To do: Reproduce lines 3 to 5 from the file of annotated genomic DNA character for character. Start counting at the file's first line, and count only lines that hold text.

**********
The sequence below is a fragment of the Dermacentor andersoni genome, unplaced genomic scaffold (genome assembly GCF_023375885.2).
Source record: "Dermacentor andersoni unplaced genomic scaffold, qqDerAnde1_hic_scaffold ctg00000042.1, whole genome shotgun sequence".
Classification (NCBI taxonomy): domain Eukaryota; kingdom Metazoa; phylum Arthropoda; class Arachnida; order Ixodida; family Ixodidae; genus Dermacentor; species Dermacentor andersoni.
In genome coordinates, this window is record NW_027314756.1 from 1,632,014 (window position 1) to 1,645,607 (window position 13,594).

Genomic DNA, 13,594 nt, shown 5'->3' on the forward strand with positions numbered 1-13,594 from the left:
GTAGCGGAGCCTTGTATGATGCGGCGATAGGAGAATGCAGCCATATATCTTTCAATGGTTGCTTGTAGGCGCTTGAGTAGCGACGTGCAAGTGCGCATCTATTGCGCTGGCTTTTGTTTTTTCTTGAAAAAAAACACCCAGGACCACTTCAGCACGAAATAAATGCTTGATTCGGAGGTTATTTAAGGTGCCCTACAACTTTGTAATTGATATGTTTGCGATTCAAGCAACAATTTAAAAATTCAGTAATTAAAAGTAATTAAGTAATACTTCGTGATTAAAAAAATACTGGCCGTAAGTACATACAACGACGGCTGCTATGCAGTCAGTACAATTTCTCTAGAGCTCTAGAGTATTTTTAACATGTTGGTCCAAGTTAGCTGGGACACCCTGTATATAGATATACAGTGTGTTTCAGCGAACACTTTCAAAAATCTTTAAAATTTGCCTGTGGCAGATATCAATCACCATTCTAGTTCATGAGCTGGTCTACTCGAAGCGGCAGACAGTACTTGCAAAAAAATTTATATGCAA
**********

Classification (NCBI taxonomy): domain Eukaryota; kingdom Metazoa; phylum Arthropoda; class Arachnida; order Ixodida; family Ixodidae; genus Dermacentor; species Dermacentor andersoni.
In genome coordinates, this window is record NW_027314756.1 from 1,632,014 (window position 1) to 1,645,607 (window position 13,594).

Genomic DNA, 13,594 nt, shown 5'->3' on the forward strand with positions numbered 1-13,594 from the left: